Skip to main content
The Avenue

Seattle isn’t the only metro bracing for another big earthquake

and

A recent New Yorker article highlighting the likelihood of a massive earthquake near Seattle has reverberated across the country, from seismologists to policymakers to business leaders. Similar to the highly destructive earthquake and tsunami off the coast of Japan in 2011, it appears to be only a matter of time before a more serious disaster strikes the Pacific Northwest, displacing thousands of residents and leading to a host of infrastructure failures.

Seattle is not the only area dealing with this risk, though, and the need for a more resilient, proactive approach to address its various infrastructure concerns. According to the U.S. Geological Survey, the potential for a big earthquake touches dozens of the country’s largest metro areas, with some of the most severe hazards stretching far beyond the West Coast. Measured in terms of peak ground acceleration—or the relative increase in shaking during an earthquake—these hazards pose a threat to numerous water systems, electrical grids, and other structures, the probability of which is tracked over many decades in different regions.  


Earthquake Map thumb

Source: Brookings analysis of USGS data

Note: As noted by USGS, colors on this map show the levels of horizontal shaking that have a 2 percent chance of being exceeded in a 50-year period. Shaking is expressed as a percentage of g, which refers to the acceleration of an object due to gravity. Values may vary within individual metro areas.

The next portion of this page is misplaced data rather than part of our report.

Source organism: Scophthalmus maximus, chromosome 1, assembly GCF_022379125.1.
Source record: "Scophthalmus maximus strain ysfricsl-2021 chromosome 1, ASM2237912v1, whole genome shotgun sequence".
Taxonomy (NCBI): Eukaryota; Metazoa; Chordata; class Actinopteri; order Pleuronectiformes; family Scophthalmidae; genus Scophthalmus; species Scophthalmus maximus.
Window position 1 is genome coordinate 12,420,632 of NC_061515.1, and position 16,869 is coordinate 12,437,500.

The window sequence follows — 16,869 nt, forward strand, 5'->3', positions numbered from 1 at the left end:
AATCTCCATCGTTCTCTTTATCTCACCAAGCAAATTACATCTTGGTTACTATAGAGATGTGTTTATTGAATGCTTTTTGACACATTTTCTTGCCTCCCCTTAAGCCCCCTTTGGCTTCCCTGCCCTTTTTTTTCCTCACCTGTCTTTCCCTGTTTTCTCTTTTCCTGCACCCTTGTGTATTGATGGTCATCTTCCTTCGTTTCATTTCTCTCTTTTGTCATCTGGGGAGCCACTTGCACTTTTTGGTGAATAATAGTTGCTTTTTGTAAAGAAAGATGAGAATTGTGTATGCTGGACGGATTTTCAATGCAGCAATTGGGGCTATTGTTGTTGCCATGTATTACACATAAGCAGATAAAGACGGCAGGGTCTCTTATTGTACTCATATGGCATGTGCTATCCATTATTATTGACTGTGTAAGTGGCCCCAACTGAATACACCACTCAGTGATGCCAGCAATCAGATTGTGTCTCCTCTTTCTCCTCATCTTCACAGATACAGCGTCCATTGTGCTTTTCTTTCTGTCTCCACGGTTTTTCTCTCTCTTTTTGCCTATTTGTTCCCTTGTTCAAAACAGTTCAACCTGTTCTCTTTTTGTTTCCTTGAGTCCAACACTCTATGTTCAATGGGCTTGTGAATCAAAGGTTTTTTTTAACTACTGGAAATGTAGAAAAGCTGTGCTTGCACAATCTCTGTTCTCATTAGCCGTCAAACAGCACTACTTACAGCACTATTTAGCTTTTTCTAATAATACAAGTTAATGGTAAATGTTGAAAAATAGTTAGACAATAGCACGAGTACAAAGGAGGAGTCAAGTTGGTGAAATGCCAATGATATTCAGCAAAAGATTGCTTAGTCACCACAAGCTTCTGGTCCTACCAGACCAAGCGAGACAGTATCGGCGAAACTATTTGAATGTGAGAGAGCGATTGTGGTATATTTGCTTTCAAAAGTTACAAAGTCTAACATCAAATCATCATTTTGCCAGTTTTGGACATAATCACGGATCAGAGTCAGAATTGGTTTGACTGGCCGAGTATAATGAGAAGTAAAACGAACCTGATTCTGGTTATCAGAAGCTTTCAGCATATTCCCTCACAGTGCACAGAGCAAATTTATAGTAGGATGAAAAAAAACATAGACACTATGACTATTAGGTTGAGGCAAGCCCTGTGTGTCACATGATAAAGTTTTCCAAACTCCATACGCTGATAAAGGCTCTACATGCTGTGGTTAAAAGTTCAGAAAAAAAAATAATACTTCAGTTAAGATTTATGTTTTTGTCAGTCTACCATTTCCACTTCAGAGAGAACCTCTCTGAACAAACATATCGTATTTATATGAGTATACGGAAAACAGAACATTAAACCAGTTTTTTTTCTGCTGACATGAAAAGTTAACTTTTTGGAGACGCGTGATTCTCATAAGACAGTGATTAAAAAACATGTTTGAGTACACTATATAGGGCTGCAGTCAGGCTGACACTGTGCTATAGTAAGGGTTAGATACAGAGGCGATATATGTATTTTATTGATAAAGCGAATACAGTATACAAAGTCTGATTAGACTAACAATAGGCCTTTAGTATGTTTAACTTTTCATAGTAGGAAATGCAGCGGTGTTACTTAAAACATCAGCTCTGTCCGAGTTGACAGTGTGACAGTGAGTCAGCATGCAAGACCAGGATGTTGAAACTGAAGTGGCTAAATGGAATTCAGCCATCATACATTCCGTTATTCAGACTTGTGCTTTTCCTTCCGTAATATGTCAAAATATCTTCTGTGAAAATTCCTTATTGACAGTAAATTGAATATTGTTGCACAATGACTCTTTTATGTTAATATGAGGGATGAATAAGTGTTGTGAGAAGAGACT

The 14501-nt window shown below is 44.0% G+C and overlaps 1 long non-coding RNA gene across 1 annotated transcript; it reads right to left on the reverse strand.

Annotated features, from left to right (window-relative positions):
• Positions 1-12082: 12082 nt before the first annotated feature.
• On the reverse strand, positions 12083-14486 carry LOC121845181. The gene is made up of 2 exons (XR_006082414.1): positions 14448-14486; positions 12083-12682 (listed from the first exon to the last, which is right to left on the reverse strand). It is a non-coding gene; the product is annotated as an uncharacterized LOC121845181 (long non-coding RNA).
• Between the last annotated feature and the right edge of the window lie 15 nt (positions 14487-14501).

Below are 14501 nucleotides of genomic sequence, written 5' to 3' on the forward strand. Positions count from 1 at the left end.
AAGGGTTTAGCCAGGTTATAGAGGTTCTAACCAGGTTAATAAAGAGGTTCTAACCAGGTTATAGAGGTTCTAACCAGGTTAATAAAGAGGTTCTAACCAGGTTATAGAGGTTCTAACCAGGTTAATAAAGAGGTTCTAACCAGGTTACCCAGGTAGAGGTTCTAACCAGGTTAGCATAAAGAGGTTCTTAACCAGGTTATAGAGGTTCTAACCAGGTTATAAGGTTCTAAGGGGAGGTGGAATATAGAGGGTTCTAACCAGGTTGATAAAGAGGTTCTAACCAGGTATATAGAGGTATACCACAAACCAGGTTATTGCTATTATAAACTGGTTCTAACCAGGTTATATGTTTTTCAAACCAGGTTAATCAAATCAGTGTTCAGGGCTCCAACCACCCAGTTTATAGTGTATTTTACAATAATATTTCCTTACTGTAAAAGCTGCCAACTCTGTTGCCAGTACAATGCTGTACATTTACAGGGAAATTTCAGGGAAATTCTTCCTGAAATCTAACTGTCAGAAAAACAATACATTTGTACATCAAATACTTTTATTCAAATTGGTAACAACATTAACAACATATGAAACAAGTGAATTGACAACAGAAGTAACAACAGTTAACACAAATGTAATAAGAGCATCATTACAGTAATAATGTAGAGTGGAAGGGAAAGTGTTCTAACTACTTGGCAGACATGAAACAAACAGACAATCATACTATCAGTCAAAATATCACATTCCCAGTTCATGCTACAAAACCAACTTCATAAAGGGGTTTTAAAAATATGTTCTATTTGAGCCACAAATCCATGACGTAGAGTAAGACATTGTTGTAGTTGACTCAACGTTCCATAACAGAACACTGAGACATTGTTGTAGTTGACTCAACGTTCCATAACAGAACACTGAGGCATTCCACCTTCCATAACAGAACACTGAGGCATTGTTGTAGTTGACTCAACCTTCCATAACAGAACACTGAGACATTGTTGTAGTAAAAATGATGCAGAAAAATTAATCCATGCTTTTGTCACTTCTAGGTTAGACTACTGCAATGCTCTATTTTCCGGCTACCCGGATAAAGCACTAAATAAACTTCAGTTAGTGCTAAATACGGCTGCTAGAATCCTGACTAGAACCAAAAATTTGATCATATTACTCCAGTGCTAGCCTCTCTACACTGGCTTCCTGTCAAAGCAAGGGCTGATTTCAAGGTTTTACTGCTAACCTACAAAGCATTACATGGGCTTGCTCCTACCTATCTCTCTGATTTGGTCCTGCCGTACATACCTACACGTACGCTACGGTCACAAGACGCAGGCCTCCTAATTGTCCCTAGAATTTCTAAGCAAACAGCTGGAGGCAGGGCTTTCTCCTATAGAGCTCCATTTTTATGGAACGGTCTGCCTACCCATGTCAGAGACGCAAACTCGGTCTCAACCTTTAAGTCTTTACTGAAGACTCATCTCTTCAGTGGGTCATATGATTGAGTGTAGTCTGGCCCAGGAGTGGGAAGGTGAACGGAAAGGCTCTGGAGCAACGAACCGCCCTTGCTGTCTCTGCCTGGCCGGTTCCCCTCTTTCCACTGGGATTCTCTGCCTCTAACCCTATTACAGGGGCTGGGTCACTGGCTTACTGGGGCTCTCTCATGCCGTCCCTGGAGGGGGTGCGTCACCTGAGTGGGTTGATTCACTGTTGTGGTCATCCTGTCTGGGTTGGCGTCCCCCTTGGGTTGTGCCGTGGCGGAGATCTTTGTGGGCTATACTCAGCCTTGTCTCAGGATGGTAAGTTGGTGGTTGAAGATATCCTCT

Expressed as a percentage of gravity (% g)— with values ranging from 0% g (lower hazards) to more than 160% g (higher hazards)—the most destructive shaking is not surprisingly linked to California metro areas like Los Angeles (160% g), Riverside (160), and San Jose (160), all resting along the San Andreas Fault. By comparison, Seattle (60) and Portland (50) face relatively lower hazards, despite their location in the Cascadia Subduction Zone. Farther east, however, noticeably higher hazards appear near Memphis (120) and Charleston (120), which have historically experienced some major earthquakes. In total, 35 of the country’s 100 largest metro areas have a hazard level above 20% g, and 18 areas exceed 60% g.

Given the widespread risk and severity of these hazards, regions will need to develop stronger plans and investments to prepare for earthquakes. Installing more extensive warning systems and seismic upgrades to buildings, for instance, represent a couple ways regions can better safeguard their populations and infrastructure assets. While places like Seattle will continue to face higher earthquake risks, they are certainly not alone in addressing them.    

Authors

Get daily updates from Brookings